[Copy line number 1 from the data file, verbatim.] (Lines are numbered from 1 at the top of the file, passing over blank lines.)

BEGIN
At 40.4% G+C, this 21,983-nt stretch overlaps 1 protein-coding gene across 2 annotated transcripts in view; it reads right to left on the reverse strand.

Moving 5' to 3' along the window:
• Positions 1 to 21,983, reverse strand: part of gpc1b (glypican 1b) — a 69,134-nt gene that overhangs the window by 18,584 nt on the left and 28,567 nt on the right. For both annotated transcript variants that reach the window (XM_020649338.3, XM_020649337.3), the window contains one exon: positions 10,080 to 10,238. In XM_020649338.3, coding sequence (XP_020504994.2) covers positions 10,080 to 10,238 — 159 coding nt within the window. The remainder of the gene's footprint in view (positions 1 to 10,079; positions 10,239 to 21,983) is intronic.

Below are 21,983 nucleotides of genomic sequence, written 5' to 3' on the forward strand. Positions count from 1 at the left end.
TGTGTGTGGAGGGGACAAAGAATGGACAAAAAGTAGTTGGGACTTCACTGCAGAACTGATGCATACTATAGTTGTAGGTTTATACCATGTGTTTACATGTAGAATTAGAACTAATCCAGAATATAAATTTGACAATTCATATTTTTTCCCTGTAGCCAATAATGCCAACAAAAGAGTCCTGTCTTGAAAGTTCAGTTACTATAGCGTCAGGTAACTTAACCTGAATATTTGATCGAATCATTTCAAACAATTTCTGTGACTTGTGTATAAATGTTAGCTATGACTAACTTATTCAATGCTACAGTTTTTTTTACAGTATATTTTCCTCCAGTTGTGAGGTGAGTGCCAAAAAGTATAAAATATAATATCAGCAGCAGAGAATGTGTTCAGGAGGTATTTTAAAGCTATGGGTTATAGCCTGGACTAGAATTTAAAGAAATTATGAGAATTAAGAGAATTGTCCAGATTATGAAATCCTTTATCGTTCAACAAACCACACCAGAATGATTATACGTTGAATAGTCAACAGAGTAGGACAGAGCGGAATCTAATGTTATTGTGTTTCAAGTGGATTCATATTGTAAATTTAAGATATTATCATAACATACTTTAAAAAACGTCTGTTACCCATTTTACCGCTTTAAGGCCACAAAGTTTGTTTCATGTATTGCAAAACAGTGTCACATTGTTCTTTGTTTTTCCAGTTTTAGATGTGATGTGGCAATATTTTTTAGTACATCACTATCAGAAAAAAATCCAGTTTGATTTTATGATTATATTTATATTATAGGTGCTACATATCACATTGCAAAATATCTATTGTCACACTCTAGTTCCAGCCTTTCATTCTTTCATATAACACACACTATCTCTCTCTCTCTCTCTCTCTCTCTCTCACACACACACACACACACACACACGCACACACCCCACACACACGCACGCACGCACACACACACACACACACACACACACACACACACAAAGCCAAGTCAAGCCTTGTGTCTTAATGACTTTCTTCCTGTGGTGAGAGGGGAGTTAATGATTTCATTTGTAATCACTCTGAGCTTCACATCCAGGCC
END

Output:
At 40.4% G+C, this 21,983-nt stretch overlaps 1 protein-coding gene across 2 annotated transcripts in view; it reads right to left on the reverse strand.